Envoy says Donetsk Republic won’t agree to leave DebaltsevoWorld October 20, 21:42
IIHF chief Fasel: Appointing ex-Olympian as Russia’s sports minister an 'excellent choice'Sport October 20, 21:37
Militants in Aleppo are disrupting ceasefire and hindering evacuation, Lavrov tells KerryRussian Politics & Diplomacy October 20, 21:25
Three Russian officers injured in gunmen's precision fire in SyriaWorld October 20, 21:09
Hungary’s foreign minister: Agreement between US, Russia only way to solve Syrian crisisWorld October 20, 20:38
Federal Guard Service refuses to comment on GPS problems near KremlinSociety & Culture October 20, 20:22
Lavrov: West lets Islamic State 'genie' out of bottle in Middle EastRussian Politics & Diplomacy October 20, 19:45
Five years since Colonel Gaddafi’s death, Libya still floundering in turmoilWorld October 20, 19:03
Senior Russian MP outraged by Charlie Hebdo’s cartoon over Orthodox center in ParisRussian Politics & Diplomacy October 20, 18:59
MOSCOW, April 10. /ITAR-TASS/. Russians have mixed feelings for Ukrainians, suggests a recent opinion poll from the Russian Public Opinion Research Center (WCIOM).
WCIOM reported that “every fifth respondent feels sympathy (21%) and respect (20%) for Ukrainian citizens. These emotions are most often expressed by residents of Moscow and St. Petersburg (36% and 27% respectively). But about 18% of respondents are disappointed with Ukrainians.”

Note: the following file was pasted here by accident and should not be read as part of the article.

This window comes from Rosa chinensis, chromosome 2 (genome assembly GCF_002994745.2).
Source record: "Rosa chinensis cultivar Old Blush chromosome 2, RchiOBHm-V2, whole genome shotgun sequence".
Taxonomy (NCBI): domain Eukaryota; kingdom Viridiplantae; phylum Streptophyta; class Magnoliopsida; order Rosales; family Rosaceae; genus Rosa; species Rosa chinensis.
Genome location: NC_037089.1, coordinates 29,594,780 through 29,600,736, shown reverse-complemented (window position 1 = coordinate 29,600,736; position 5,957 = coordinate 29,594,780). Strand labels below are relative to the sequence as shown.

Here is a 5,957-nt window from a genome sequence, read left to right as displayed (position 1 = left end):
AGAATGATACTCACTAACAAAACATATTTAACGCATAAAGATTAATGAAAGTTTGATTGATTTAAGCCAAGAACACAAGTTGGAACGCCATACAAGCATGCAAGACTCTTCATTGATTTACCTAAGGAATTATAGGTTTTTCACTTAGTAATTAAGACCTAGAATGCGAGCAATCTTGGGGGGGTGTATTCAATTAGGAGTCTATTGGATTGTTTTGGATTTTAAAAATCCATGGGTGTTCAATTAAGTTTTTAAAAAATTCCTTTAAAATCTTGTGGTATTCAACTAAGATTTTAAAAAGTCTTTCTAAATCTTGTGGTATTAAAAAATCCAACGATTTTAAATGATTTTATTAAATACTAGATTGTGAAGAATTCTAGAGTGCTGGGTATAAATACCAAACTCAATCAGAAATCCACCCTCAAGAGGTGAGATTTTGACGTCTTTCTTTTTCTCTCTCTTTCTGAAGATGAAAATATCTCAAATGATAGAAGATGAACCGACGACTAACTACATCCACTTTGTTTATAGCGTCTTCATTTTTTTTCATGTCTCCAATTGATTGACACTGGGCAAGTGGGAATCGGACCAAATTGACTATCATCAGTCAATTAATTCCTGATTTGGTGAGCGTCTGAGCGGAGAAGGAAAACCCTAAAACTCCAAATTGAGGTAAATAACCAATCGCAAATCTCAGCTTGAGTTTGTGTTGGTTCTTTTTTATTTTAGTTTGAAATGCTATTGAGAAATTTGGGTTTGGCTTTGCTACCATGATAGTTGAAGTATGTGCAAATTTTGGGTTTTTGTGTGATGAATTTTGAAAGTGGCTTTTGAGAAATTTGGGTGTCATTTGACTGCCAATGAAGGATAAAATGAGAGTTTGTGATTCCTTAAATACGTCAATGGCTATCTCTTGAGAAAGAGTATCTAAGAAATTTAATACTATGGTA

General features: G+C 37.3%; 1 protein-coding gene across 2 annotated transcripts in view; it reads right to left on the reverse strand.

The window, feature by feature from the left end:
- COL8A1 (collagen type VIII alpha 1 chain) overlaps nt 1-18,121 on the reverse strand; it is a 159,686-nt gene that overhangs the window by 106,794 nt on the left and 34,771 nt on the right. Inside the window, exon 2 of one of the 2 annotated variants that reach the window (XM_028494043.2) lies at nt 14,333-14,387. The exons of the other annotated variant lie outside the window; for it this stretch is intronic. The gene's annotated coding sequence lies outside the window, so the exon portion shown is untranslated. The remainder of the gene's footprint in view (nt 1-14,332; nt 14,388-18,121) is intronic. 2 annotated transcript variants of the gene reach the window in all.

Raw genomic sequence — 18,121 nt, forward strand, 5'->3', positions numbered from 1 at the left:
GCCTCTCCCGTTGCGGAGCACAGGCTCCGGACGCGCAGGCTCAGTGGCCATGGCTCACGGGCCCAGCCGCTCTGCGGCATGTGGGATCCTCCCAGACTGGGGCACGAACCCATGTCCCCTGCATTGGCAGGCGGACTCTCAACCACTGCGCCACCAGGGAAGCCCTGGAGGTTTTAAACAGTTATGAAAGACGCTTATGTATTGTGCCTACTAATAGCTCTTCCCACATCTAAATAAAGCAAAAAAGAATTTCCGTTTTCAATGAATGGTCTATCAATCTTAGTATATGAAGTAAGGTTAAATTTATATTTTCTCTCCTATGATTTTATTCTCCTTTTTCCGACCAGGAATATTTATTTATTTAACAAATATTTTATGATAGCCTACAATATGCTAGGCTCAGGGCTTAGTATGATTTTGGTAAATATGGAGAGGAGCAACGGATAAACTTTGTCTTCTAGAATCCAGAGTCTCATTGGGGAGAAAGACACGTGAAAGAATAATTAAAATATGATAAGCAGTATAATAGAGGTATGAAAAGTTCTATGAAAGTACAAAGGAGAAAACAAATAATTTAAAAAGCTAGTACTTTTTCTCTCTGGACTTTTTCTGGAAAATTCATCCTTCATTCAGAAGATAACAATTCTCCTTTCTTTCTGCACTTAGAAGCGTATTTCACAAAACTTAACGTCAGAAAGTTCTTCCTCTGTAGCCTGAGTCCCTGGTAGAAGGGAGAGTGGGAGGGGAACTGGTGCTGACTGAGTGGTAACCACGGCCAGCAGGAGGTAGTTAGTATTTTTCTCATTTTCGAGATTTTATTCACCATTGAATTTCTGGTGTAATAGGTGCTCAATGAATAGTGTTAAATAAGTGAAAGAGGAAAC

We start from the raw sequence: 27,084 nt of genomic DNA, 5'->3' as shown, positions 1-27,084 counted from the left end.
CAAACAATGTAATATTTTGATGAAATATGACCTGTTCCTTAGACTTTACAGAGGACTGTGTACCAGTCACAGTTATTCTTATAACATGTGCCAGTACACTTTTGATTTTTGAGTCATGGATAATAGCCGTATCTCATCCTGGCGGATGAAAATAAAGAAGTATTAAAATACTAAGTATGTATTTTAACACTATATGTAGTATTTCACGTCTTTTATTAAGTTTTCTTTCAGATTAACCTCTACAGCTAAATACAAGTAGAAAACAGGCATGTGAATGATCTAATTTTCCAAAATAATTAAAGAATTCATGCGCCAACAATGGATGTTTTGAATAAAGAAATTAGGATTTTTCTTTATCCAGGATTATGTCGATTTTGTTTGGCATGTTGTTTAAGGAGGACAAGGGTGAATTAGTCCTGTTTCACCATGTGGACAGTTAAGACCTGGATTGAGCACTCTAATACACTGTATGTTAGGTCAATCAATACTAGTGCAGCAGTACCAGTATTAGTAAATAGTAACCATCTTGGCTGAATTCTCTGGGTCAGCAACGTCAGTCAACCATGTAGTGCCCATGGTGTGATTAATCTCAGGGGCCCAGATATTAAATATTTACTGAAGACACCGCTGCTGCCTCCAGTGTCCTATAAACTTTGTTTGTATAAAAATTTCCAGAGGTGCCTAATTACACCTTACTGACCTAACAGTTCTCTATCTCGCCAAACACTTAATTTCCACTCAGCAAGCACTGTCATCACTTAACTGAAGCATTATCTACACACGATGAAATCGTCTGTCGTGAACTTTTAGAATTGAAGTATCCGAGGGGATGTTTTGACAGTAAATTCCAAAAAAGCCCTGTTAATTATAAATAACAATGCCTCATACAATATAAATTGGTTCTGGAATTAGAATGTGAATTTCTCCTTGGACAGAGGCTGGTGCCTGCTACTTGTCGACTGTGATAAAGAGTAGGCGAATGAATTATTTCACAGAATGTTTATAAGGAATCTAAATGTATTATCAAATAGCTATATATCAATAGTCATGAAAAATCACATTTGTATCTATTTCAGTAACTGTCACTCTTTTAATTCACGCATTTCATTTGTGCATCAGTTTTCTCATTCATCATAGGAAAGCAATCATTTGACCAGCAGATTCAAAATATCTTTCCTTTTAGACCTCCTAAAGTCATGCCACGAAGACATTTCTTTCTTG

Indifference to citizens of that state was attributed to about 15% of respondents, mainly among young people (25%) and senior citizens (10%). About 12% of those polled condemned Ukrainians and around 11% felt suspicious of them.
Survey findings reported about 70% are ready to take in refugees from Ukraine. Fifteen percent preferred no such relations. About two-thirds said they could work under the leadership of a Ukrainian while every fourth respondent would rather not have such a boss.
WCIOM statistics show that about 45% of Russians have visited Ukraine at least once. About 46% of respondents, and 59% of those aged 25-34, had travelled there for tourism purposes, while about 44% went to visit relatives or friends.
Most of those polled were positive about Ukrainians visiting Russia as tourists (92%) or had nothing against living in the same street with them (88%). About three-quarters accepted having a Ukrainian citizen as their doctor.
The survey was conducted on March 29-30, when 1,600 people in 130 towns and cities in 42 Russian regions were interviewed. The margin of error stands at about 3%.